BWW Review: GOIN' TO THE CHAPEL at Connecticut Cabaret Theatre
On Friday, November 24, I had the pleasure of seeing GOIN' TO THE CHAPEL at the Connecticut Cabaret Theatre in Berlin, CT. This jukebox musical written by Valerie Fagan is directed by Kris McMurray, with a live band, the Wipeouts, under Musical Director Nathaniel Baker, performing off-stage, left of the stage, providing accompaniment for the cast.
The set features a jukebox, a table, and décor that sets the tone of a 1950s/1960s feel, to accompany the music from that time frame, including very well known songs, and hidden gems that are lesser known.
The audience gets drawn into the show right away with musical numbers "Rock Around the Clock," "Who Put the Bomp," and "Rock N' Roll is Here to Stay," starting things up, as group numbers performed together by 5 of the 6 cast members, including Tony Galli as Johnny, Maria Pompile as Suzy, Kristin Iovene as Judy, Carleigh Cappetta Schultz as Robin, and Rick Bennett as Kenny.
The sixth cast member, Jon Escobar, makes a strong entrance, taking the stage by storm with a powerful rendition of "Real Wild Child," establishing his character, Eddie, and making his presence known loud and clear, bringing forth energy that radiates out to the audience, showing that Jon Escobar is having a great time playing Eddie. His facial expressions always reflect the character's emotions in an unmistakable way, even during times when Eddie is not the central focus on stage. Jon Escobar impresses the audience, again, singing, "Runaround Sue," yet again, on the Connecticut Cabaret stage. Eddie captures the romantic attention of Suzy rather quickly, even though Suzy had claimed to love her boyfriend, Johnny.
Judy is a fascinating character, initially coming across as having an agenda to break up Johnny and Suzy, by speaking unkindly about Johnny to Suzy, and about Suzy to Johnny. I anticipated Judy trying to steal Johnny, and succeeding, during a party thrown by Suzy, putting Suzy in tears, as she sings about how Judy and Johnny made her cry at her party. That, however, does not happen, nor does that song appear in this musical. A brilliant aspect of this story is that as obvious as something like that may have seemed given the character names, the audience can neither predict what will happen next, nor what song will accompany it. Rather than the show going in that direction, Judy aggressively tries to seduce Eddie, while singing "Fever" to him, even though Eddie is not initially reciprocating Judy's advances.
Rick Bennett steals the show as Kenny, who experiences a drastic personality change, growing in confidence, due to taking Love Potion #9. He makes some rapid erratic movements, under the influence of Love Potion #9, while singing that song, followed up by dancing to "Tequila" in a way that keeps the entire audience entertained and eager about what he will do next, as he proclaims the word "Tequila" with intense feeling, consistent with Kenny's new mental state. He continues with singing "All Shook Up," now drawing positive attention and apparent romantic interest from Judy and Robin who had derided him prior to his taking of Love Potion #9. Rick Bennett continues to draw the audience's attention during later musical numbers, even when Kenny isn't singing lead, by facial expressions, movements, and gestures that make Kenny the most likeable and intriguing of the six characters. Rick Bennett makes it clear that he greatly enjoys playing the role of Kenny, while maximizing the quality of that character.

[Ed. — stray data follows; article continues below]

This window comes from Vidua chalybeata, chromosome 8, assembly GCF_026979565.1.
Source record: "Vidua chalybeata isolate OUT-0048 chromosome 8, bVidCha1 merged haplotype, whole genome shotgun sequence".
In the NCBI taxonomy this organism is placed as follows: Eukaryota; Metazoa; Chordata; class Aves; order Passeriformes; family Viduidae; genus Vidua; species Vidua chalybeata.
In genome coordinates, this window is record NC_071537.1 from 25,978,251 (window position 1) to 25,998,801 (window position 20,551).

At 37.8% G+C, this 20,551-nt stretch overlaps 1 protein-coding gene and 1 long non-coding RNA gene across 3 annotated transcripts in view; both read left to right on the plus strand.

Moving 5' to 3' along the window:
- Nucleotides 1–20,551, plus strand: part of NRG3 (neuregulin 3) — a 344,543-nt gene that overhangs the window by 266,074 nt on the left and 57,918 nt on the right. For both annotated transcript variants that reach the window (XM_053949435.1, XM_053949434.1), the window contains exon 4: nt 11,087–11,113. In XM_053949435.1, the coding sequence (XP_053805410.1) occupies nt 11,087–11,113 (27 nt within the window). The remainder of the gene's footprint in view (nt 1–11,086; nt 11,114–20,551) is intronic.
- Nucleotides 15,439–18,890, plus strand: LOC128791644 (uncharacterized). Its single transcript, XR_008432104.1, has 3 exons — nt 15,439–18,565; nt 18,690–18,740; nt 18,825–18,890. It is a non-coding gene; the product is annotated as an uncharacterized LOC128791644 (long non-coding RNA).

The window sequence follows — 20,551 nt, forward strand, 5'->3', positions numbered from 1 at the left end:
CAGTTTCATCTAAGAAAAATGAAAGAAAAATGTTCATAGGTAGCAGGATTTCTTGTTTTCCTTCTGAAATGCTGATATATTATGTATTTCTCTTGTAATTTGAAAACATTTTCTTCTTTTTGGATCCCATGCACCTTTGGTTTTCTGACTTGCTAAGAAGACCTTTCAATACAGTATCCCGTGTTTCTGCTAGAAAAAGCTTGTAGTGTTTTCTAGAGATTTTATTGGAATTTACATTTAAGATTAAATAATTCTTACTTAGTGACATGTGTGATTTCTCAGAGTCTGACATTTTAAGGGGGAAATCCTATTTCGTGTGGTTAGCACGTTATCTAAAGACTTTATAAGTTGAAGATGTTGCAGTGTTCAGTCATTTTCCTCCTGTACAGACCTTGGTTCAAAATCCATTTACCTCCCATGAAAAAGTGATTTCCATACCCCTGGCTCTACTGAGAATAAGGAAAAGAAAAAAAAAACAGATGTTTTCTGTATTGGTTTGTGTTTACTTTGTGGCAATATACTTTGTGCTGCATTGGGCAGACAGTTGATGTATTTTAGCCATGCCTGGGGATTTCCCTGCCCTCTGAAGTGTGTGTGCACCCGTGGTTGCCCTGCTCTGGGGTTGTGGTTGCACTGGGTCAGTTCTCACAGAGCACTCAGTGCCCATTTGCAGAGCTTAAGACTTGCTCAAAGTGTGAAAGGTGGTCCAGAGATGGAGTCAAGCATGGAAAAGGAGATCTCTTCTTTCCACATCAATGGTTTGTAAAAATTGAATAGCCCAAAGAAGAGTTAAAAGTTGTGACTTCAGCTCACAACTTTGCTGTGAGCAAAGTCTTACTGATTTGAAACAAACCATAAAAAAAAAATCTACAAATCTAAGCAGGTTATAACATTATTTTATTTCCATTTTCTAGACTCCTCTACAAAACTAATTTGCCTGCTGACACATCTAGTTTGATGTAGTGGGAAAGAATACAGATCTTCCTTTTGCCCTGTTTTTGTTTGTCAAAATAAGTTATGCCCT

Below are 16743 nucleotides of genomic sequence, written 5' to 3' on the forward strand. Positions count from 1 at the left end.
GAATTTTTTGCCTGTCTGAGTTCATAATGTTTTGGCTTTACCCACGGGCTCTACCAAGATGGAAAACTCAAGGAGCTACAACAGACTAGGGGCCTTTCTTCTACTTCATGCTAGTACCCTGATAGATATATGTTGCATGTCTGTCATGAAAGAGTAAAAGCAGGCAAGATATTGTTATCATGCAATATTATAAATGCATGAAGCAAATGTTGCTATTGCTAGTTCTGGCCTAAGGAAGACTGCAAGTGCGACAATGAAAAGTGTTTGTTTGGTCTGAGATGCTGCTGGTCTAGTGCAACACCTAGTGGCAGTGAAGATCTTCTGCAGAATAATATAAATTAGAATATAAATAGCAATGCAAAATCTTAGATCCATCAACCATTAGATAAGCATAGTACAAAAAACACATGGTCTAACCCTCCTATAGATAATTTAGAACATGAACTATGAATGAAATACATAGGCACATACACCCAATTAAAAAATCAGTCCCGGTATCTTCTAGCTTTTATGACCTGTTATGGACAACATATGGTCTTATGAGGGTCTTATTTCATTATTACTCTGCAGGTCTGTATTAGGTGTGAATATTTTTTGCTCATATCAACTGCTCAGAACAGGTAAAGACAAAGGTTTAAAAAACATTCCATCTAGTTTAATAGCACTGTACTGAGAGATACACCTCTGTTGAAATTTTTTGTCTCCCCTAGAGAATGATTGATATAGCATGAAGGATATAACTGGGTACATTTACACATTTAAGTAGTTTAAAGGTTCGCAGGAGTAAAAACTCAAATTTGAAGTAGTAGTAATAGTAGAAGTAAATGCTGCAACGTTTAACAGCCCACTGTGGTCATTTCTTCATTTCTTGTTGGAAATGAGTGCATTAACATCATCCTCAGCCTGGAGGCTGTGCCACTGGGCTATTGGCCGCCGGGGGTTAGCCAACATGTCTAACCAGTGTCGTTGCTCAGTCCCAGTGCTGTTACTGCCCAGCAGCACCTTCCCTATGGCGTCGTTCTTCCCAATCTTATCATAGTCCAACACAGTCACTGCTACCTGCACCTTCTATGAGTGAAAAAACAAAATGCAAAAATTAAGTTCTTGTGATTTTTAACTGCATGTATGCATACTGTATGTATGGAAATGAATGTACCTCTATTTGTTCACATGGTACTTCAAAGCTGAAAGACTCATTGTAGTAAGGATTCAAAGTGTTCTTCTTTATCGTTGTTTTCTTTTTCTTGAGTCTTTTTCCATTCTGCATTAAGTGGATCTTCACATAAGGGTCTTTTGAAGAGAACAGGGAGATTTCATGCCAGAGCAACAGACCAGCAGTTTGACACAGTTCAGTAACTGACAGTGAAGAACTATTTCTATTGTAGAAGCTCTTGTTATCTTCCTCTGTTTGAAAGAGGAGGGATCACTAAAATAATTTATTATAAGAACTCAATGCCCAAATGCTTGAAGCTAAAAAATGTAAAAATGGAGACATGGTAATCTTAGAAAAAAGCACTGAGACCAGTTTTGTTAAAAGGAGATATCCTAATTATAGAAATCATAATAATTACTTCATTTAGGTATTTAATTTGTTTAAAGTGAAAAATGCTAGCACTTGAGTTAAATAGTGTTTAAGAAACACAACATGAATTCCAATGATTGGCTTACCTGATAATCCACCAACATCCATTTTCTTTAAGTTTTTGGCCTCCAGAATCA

A comical highlight involves a drag race between Eddie and Johnny, where they are running around onstage, each with Flintstone-like cars around them, while the band plays "Wipeout." They are racing for Suzy who is very fickle, unable to choose between Eddie and Johnny, yet acting like she has the right to get mad at Judy or Robin if they show interest in either, as if Suzy has the right to simultaneously hold an exclusive claim on both Eddie and Johnny.
The funniest moment occurs when the song "Dominique" is performed. Robin and Judy start singing the song, while Kenny, Eddie, and Johnny form a circle around Suzy, dancing around her, while making amusing facial expressions. Kenny, Eddie, and Johnny eventually add even more humor by singing along, too. The entire audience was laughing due to the excellent acting performance on this song, by all six cast members. Perhaps most impressive during this number, however, is that Maria Pompile manages to stay in character, maintaining an upset facial expression, despite the farcical activity that is quite literally surrounding her.
With three male characters, and three female characters, the possibility exists that the story would end with three different couples forming. Is that how it actually ends, though? If so, who ends up with who? Which couple is "goin' to the chapel," if any couple is even together by the end of the story? You'll have to come to the show to find out, and have a great time, like I did! GOIN' TO THE CHAPEL is scheduled to continue to run at the Connecticut Cabaret Theatre, in Berlin, CT, every Friday and Saturday night at 8:00 P.M. through December 16. For tickets, go to http://ctcabaret.com/.